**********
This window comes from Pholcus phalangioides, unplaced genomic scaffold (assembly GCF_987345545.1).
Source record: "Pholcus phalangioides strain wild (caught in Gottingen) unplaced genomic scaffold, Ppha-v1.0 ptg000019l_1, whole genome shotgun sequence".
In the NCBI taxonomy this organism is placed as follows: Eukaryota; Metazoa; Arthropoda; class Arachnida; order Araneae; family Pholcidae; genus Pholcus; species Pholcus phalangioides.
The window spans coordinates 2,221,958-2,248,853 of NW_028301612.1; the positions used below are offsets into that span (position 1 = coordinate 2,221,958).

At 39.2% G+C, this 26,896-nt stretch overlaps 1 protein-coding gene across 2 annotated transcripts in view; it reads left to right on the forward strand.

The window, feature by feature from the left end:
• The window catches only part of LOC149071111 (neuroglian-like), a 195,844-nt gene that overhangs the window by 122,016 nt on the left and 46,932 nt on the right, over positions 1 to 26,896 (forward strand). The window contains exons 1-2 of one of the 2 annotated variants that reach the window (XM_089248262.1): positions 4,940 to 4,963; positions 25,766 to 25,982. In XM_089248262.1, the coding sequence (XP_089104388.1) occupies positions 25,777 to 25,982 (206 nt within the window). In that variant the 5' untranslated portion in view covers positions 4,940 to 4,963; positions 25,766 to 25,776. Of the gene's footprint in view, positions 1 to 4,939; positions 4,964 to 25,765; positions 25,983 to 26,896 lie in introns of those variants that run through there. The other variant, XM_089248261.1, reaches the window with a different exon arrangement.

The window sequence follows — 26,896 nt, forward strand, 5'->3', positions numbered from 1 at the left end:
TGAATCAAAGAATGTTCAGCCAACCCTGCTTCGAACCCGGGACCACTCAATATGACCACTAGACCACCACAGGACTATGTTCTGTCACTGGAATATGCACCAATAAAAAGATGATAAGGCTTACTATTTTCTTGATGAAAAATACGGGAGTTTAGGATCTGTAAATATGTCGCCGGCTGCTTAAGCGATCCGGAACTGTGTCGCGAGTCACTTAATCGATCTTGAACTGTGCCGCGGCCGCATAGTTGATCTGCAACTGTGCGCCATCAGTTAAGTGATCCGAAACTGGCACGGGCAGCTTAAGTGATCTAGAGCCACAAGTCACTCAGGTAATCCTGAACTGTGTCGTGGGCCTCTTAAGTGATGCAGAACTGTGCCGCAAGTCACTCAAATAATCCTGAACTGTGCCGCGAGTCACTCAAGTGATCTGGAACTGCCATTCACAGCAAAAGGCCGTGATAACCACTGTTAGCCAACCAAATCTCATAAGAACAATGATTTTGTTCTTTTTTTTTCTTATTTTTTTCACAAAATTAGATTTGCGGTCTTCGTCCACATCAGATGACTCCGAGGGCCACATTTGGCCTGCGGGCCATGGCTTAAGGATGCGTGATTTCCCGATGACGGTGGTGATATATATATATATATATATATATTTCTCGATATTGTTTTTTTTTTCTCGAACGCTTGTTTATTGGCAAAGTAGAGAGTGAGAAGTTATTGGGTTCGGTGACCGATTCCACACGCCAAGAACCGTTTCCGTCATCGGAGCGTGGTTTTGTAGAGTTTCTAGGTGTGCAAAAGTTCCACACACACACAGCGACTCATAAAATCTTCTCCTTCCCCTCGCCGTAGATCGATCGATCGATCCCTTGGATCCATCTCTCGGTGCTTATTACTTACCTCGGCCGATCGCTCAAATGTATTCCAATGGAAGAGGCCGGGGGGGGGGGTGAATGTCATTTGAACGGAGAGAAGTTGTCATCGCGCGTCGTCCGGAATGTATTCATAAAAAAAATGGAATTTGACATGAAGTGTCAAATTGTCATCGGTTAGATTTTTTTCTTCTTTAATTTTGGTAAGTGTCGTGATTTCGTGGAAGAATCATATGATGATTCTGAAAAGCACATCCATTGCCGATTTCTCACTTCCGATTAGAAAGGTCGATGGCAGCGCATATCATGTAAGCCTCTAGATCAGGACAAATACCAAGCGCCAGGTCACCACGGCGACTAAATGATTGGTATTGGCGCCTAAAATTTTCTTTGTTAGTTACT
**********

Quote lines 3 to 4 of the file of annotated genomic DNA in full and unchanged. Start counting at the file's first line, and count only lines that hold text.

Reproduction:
In the NCBI taxonomy this organism is placed as follows: Eukaryota; Metazoa; Arthropoda; class Arachnida; order Araneae; family Pholcidae; genus Pholcus; species Pholcus phalangioides.
The window spans coordinates 2,221,958-2,248,853 of NW_028301612.1; the positions used below are offsets into that span (position 1 = coordinate 2,221,958).